With aviation suffering from the ongoing Covid-19 pandemic, Norwegian has cancelled its long-haul programme in a bid to survive. By Edward Robertson
Norwegian’s decision to drop its entire long-haul network in order to focus on short-haul, European flights comes as it seeks to simplify its business and reduce its level of debt.
In 2019, the airline was operating a fleet of 156 Boeing aircraft, including 37 787 Dreamliners, 18 737 Maxs and 101 737-800s. However, a spokesman says all long-haul routes have long since come to an end, including all flights from the UK to the US and South America, flights from France, Italy, Spain and Norway to the US as well as Norway-Thailand.
The spokesman added while it is hard to quantify exactly how many long-haul flights were operating in 2019 and 2020, in 2019 alone the LCC operated 18,528 transatlantic flights.
Since 2019, the number of aircraft in the airline’s fleet has dropped to 131 and the spokesman says Norwegian is already in conversation with lessors regarding the spare aircraft, as well as having plans to sell any it owns that are now surplus to requirement.
Of the aircraft that Norwegian plans to keep, in February this year it was operating eight 737s, down from a total of 15 in the last three months of 2020.
The new plan will see the airline continue to operate initially 50 narrowbody aircraft on both domestic Norwegian routes as well as international ones across the Nordics and to key European destinations.
However, the spokesman is remaining tight-lipped about the exact nature of the new short-haul programme, revealing only that Norwegian would operate routes that show strong demand.
The airline is then planning to operate an additional 20 narrowbody aircraft in 2022.
Meanwhile, the long-haul programme will end thanks not just to the ongoing situation which has seen the airline’s Dreamliner fleet grounded, but also because of the extreme uncertainty over future demand.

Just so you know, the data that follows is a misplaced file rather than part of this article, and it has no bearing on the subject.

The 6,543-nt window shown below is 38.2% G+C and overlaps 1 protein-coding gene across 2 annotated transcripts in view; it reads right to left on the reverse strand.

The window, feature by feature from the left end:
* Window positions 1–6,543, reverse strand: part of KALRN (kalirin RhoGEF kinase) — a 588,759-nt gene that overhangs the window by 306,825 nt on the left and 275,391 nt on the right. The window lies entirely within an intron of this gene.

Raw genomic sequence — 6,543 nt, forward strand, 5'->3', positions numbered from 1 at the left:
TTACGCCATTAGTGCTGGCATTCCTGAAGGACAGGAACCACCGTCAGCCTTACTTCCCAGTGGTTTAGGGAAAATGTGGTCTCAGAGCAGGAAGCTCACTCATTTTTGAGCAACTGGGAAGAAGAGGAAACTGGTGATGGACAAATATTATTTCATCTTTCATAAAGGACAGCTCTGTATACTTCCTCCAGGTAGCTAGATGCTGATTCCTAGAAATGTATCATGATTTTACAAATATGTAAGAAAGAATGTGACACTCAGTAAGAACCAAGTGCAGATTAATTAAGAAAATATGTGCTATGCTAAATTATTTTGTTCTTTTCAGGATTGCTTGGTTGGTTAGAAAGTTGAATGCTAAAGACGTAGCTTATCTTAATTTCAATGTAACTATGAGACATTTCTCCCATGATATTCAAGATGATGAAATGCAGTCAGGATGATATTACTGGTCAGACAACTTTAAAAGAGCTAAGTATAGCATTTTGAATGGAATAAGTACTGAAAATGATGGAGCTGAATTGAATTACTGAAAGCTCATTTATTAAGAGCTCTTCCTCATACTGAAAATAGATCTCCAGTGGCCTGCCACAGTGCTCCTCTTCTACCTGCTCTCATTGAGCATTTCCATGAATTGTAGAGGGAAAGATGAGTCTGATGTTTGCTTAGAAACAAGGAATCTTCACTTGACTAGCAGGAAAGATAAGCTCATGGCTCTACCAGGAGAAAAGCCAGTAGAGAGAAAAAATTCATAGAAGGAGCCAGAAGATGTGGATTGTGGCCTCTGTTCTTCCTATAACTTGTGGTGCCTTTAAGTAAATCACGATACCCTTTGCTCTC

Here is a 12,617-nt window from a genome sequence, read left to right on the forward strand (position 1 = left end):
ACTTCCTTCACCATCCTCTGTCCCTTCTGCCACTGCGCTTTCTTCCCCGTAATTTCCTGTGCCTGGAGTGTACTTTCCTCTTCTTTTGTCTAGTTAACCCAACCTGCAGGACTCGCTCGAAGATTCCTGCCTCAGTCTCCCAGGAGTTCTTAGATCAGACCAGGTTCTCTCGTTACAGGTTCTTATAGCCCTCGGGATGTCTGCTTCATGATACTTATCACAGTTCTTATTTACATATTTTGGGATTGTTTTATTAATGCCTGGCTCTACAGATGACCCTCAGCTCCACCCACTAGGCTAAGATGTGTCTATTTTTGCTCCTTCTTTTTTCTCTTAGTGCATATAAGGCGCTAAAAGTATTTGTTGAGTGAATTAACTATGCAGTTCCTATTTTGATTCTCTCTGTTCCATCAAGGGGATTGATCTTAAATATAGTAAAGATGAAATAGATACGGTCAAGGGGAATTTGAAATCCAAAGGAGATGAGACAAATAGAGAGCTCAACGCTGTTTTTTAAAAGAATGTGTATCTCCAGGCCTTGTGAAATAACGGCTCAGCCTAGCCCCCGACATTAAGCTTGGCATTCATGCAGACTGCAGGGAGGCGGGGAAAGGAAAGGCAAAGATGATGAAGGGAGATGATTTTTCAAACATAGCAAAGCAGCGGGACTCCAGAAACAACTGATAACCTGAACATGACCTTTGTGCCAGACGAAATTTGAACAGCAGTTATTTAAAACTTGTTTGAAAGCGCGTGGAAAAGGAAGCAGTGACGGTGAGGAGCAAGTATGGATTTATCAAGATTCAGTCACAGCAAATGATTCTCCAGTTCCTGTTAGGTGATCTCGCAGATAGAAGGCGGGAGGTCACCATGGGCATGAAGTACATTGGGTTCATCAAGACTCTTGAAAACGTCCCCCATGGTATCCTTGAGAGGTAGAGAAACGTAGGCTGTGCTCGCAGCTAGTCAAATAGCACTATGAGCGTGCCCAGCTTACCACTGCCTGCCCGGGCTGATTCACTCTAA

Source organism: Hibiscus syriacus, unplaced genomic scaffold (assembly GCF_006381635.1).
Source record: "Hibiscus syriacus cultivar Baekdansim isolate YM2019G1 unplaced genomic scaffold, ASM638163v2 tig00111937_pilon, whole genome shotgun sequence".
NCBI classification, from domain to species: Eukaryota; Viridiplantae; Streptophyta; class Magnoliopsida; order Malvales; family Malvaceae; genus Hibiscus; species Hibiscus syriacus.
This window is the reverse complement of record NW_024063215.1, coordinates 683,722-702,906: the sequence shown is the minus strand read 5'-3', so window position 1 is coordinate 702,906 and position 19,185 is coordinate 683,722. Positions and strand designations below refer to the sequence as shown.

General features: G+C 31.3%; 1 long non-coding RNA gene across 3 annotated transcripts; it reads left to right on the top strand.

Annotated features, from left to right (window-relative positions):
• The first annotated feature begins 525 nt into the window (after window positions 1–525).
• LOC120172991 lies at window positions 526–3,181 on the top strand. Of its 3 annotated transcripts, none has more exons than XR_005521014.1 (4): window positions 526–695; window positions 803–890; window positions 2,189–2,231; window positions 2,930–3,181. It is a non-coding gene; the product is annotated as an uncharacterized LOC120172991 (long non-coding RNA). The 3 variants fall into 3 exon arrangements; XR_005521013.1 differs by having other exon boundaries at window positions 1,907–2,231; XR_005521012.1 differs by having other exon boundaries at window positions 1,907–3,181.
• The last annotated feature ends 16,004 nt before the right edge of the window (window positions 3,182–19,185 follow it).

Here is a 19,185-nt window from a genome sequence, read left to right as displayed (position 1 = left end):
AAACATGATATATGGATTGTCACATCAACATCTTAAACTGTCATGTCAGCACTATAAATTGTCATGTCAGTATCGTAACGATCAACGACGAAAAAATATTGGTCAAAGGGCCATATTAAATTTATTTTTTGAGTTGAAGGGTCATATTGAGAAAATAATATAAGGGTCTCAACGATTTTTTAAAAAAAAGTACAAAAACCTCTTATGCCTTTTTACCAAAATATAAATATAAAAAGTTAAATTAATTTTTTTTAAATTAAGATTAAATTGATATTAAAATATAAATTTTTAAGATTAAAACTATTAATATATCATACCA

Norwegian CEO Jacob Schram says: “I am pleased to present a robust business plan today, which will provide a new start for the company. By focusing our operation on a short-haul network, we aim to attract existing and new investors, serve our customers and support the wider infrastructure and travel industry in Norway and across the Nordics and Europe.
“The Covid-19 pandemic has profoundly affected the entire aviation industry. Travel restrictions and changing government advice continue to negatively influence demand for long-haul travel, and Norwegian’s entire Boeing 787 Dreamliner fleet has been grounded since March, 2020.
“Future demand remains highly uncertain. Under these circumstances a long-haul operation is not viable for Norwegian and these operations will not continue.
“The consequence of this decision is that the board of directors of the legal entities employing primarily long-haul staff in Italy, France, the UK and the US have contacted insolvency practitioners. Norwegian will continue to assess profitable opportunities as the world adapts and recovers from the impact of Covid-19.
“Our short-haul network has always been the backbone of Norwegian and will form the basis of a future resilient business model.
“Our focus is to rebuild a strong, profitable Norwegian so that we can safeguard as many jobs as possible.
“We do not expect customer demand in the long-haul sector to recover in the near future, and our focus will be on developing our short-haul network as we emerge from the reorganisation process.”
The company overhaul will also see a focus on the finances, with its debt expected to be reduced to NOK20 billion ($2.37 billion) while as much as NOK5 billion ($590 million) in capital will be raised through a combination of a rights issue to current shareholders, a private placement and a hybrid instrument.
Schram added the airline has also reinitiated a dialogue with the Norwegian government about possible state participation based on the new business plan.
Should it win both private and public support, we must hope that Norwegian has a strong future. Covid-19 has caused several European airlines to collapse and while the number of carriers that have suffered this fate is not as high as some have predicted, the loss of any more airlines should be considered very sad indeed, especially when a vaccination programme is being slowly rolled out across the continent.